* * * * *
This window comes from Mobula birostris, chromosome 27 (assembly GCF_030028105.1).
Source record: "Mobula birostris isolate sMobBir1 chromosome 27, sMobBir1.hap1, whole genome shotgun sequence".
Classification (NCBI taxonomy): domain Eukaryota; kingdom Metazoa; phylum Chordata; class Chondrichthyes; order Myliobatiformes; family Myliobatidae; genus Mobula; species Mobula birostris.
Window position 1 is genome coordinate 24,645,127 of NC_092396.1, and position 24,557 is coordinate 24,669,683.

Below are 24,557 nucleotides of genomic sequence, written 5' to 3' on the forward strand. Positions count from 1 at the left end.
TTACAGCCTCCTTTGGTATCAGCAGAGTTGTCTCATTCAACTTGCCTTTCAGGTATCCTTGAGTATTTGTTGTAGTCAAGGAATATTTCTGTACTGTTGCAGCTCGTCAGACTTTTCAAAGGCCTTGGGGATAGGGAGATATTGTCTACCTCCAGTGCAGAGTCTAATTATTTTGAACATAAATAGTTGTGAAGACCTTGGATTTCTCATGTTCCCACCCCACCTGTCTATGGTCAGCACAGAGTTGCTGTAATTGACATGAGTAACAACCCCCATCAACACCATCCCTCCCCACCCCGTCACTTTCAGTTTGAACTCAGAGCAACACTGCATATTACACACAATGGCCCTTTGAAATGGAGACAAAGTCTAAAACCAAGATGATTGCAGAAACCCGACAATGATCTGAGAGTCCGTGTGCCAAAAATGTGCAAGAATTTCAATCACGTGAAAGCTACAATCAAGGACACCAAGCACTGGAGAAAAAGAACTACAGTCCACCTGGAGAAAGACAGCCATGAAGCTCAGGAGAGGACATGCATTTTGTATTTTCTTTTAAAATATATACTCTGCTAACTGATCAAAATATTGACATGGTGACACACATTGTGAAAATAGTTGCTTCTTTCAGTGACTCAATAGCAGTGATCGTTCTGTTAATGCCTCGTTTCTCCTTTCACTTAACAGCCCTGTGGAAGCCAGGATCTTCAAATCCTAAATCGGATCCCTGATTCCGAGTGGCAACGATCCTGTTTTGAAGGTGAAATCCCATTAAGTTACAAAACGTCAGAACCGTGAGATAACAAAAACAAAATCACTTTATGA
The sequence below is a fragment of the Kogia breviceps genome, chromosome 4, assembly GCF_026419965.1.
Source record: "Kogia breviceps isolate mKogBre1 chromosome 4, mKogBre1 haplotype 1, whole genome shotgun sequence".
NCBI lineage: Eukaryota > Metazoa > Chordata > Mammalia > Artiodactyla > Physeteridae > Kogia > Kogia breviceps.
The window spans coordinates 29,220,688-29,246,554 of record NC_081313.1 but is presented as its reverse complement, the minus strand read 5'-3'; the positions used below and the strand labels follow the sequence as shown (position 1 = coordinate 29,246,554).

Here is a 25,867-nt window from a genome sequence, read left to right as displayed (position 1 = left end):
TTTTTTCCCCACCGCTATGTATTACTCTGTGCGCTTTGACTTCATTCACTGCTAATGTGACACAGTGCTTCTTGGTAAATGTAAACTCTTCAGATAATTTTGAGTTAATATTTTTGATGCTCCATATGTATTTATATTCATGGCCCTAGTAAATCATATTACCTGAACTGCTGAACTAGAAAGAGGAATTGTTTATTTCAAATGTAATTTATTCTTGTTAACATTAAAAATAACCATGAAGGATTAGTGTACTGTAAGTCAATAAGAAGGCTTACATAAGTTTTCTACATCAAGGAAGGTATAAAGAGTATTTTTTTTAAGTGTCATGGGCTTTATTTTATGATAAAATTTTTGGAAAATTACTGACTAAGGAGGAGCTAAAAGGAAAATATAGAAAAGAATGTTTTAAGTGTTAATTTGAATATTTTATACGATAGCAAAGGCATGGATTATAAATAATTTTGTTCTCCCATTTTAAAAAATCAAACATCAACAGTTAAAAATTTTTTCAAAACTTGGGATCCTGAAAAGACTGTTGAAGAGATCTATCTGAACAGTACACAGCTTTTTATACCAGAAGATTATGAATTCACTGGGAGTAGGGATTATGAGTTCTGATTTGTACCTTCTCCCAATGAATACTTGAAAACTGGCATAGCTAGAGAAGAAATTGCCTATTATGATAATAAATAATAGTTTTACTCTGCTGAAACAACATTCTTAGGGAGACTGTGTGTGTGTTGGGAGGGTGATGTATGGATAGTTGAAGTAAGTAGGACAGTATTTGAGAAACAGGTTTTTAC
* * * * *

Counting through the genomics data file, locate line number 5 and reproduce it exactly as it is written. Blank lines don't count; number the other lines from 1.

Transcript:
Below are 24,557 nucleotides of genomic sequence, written 5' to 3' on the forward strand. Positions count from 1 at the left end.